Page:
2. Designate up to a half of the group participants (i.e. typically 1-5 people) to be the Shōrai (将来, Japanese for ‘future’). The rest of the participants stay in their ‘normal’ roles i.e. represent their perspective on the matter as they would normally do.
  3. The role of the Shōrai is to put themselves in the shoes of the people who will have to live with the decision being discussed and to represent the view of these future people during the discussion. The Shōrai are expected to come up with arguments, ideas, challenges and proposals to shape the decision being discussed in a way that they believe would be most favourable from the perspective of people who will be leading the business, enhancing and operating the platform or running a business process in a few years’ time.
  4. The group as a whole explores the decision in question from various perspectives and aim to reach a consensus about a set of specific proposals, actions, ideas and approaches that, in their view, best represents the varied views in the room and balance the different outcomes and concerns voiced during the conversation

A few things to keep in mind

Running a good Yahaba session is not difficult, but there is a number of considerations you should keep in mind when using this technique:

  • Avoid making the group too large. My strong recommendation would be to limit the participants to the maximum of ten people, ideally less.
  • How do you decide who will play the role of a Shōrai? It is best to start with asking people to volunteer. Typically, people who are most concerned about the future implications of the decision(s) in question will happily put their hand up. At the same time, it is also insightful (both for the group and for the individual) to invite someone who typically tends to favour short-term concerns over the long-term ones to be one of the Shōrai. It not only forces them to think differently, but it also makes it possible for the rest of the group to obtain a new perspective on the matter in question.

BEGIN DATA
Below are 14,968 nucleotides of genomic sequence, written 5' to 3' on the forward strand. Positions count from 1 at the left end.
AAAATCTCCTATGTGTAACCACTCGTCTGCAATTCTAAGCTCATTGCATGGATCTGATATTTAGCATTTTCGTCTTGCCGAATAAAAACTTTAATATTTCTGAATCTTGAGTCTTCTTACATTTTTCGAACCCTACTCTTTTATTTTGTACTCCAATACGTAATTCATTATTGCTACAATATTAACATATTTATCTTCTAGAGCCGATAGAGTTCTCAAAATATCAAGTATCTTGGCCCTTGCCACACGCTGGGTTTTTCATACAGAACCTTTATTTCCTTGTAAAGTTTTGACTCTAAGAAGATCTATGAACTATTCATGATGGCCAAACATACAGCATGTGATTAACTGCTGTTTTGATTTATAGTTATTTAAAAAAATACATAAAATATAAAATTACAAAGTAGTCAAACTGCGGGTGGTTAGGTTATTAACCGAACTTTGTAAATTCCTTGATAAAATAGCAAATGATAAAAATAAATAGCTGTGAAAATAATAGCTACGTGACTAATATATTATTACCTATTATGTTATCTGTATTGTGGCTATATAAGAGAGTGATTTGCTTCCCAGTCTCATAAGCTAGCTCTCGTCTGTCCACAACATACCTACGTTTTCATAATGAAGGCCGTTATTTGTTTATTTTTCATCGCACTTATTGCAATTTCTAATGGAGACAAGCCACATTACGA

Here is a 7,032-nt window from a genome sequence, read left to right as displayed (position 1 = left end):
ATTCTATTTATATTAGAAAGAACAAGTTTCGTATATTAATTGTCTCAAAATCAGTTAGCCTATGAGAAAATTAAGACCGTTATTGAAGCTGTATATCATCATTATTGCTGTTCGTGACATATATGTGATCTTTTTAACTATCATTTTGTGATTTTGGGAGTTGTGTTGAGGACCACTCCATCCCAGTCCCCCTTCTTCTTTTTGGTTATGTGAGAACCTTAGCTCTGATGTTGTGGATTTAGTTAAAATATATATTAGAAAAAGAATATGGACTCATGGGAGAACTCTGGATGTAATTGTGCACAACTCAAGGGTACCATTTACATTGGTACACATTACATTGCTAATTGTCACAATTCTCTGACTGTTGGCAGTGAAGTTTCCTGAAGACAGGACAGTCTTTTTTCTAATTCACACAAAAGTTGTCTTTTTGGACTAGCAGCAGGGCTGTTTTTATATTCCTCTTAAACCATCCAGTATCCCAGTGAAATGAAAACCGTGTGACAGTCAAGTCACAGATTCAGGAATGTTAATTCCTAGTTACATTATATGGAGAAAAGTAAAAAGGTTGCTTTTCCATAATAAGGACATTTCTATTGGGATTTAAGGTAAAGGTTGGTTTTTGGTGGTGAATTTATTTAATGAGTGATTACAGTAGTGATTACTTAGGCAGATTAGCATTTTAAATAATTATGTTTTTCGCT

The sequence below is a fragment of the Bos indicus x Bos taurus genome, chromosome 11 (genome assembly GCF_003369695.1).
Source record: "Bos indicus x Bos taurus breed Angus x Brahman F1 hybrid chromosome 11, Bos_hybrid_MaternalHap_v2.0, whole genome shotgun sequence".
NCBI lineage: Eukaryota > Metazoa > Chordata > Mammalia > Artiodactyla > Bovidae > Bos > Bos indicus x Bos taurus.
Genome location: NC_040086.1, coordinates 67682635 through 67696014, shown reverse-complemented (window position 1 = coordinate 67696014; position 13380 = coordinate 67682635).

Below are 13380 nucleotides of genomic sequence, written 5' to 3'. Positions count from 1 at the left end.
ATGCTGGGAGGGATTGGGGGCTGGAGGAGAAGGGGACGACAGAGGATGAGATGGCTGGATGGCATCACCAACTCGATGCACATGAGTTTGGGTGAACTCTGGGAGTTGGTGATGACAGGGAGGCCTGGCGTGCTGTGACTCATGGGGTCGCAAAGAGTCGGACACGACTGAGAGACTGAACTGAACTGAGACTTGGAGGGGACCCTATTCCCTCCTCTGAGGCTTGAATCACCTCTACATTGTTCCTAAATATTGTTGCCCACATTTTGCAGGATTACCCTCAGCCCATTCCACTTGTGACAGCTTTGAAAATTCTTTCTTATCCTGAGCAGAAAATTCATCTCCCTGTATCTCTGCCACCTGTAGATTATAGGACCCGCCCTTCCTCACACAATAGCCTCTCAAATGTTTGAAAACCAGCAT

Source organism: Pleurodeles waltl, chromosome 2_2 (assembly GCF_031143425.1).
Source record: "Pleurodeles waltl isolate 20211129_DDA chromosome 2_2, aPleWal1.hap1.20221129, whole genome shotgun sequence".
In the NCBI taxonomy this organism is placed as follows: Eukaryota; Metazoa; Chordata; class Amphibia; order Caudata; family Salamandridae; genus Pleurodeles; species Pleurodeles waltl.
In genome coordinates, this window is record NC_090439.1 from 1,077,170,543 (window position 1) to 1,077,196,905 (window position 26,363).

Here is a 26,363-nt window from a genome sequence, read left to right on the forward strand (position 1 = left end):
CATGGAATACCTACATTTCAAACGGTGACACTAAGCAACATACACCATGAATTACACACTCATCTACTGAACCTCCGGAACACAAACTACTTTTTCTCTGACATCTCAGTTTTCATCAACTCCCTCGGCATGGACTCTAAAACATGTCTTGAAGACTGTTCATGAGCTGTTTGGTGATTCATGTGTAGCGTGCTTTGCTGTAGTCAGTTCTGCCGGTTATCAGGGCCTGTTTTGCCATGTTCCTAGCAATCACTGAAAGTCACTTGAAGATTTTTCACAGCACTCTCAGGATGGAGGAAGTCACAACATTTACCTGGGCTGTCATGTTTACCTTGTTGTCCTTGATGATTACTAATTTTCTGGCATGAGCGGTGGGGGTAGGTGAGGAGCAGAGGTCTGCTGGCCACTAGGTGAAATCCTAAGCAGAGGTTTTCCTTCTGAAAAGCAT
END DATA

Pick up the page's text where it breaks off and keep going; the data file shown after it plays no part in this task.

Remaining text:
• If are a Shōrai, your job is to be a passionate but considerate and reasonable advocate of the concerns of future people (colleagues, customers, leaders, stakeholders etc). Your task is not to overwhelm the rest of the group with a set of purely ‘self-serving’ demands or to dismiss other people’s concerns for the urgent issues of ‘today’. Also, consider that too much emphasis on the long-run may result in failing in the tasks of here and now. This in turn may mean there will be no ‘long-term’ anymore and thus taking a position that’s too biased towards the future may be self-defeating.
  • It is a good practice to rotate the role of a Shōrai to different people. This can be done for every decisions/session or even once or twice during the same session. The aim is to come up with the best possible argument from both short and long-term perspective and allow the group to discuss these fully.
  • It helps to have a facilitator who will ensure the discussion is kept focused, that arguments are presented clearly and that people stick to their roles. The facilitator should also help capture different arguments being presented so that the group can explore them properly as well as actions agreed and decisions made.